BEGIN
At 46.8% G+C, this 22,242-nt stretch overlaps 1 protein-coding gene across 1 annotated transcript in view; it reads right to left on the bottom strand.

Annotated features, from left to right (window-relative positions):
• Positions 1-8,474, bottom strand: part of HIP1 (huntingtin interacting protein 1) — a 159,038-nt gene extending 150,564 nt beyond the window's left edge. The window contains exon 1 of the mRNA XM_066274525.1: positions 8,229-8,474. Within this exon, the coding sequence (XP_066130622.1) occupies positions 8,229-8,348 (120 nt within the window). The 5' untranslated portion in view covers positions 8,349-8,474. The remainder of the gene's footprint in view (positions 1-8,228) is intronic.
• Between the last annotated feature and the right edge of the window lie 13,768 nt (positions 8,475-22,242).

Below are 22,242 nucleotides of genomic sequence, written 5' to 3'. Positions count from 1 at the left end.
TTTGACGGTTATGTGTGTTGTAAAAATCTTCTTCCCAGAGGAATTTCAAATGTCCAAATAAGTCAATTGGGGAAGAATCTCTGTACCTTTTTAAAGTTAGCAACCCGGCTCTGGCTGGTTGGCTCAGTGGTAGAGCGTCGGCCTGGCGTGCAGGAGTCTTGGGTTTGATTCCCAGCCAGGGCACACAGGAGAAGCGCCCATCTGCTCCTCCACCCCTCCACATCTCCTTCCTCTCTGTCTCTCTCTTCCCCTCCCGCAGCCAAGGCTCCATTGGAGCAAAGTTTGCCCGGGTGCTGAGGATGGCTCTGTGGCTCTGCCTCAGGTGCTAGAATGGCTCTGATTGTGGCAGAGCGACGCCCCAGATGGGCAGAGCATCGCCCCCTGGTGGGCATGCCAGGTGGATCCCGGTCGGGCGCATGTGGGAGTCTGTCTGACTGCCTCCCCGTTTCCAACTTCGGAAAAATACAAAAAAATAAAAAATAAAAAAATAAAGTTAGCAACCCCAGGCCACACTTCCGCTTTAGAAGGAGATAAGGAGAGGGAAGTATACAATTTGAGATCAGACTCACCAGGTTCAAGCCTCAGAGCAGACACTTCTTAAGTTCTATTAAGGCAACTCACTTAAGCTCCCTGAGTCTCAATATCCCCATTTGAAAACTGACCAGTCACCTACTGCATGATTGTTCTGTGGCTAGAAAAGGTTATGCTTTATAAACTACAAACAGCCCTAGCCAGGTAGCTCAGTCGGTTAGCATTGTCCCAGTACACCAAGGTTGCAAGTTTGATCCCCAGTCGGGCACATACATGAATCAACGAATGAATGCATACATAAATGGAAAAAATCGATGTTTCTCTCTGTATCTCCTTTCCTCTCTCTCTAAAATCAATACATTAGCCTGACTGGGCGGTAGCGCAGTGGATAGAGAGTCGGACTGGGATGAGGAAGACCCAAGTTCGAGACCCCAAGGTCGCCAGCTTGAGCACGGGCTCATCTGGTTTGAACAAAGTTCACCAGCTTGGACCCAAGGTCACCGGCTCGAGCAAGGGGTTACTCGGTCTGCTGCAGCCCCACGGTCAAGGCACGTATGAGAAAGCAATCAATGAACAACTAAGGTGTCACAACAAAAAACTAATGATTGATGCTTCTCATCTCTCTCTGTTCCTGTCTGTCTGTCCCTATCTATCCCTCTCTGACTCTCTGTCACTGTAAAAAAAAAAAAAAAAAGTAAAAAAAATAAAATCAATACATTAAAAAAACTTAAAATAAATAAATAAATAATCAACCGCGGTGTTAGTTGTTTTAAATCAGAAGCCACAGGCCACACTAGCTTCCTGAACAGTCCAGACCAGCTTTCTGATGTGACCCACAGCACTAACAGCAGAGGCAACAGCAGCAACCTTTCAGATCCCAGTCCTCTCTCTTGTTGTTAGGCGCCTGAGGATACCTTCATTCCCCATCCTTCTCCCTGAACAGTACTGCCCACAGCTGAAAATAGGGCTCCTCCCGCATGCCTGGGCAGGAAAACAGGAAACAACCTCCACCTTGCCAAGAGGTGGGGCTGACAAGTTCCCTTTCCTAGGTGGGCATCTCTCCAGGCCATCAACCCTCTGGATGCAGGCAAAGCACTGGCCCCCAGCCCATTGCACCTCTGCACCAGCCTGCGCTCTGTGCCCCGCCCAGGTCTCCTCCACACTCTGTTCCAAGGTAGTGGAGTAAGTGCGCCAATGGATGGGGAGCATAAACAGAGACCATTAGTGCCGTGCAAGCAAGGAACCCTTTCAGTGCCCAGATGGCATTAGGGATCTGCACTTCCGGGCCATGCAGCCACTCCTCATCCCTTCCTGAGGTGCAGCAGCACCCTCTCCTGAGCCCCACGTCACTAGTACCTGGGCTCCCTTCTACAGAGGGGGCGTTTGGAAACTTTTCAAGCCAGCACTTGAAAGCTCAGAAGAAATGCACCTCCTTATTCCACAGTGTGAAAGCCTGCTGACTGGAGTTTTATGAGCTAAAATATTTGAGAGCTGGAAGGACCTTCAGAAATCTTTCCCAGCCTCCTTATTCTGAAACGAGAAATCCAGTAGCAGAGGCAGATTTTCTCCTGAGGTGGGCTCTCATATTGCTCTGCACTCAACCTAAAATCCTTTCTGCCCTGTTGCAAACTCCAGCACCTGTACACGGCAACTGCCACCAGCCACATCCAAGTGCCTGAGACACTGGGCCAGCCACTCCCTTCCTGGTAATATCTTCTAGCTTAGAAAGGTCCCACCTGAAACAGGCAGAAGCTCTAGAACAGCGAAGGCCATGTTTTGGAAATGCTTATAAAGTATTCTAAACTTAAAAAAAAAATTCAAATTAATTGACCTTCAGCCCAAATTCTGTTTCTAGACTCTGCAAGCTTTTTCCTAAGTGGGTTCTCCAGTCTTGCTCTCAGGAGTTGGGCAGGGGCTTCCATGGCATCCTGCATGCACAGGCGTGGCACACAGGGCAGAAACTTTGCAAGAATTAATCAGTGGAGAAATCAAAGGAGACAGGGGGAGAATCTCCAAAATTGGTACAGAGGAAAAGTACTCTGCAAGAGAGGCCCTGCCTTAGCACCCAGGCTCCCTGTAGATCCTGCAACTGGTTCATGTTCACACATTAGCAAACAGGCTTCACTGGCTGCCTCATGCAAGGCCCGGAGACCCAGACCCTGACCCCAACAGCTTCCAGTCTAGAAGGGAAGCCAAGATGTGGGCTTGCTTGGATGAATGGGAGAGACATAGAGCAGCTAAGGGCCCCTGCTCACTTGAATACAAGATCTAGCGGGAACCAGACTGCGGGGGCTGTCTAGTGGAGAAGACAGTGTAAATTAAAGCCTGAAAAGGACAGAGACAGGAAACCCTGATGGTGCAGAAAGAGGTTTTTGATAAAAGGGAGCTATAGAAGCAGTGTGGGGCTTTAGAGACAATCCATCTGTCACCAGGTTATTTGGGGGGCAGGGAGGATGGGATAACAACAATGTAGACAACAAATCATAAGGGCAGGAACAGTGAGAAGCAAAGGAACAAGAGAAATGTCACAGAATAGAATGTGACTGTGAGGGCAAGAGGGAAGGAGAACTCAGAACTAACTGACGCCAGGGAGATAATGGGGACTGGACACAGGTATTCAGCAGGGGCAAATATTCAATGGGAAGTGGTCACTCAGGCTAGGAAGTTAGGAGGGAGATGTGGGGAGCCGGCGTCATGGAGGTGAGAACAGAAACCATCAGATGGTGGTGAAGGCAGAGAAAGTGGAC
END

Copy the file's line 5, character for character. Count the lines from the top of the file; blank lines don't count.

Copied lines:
Below are 22,242 nucleotides of genomic sequence, written 5' to 3'. Positions count from 1 at the left end.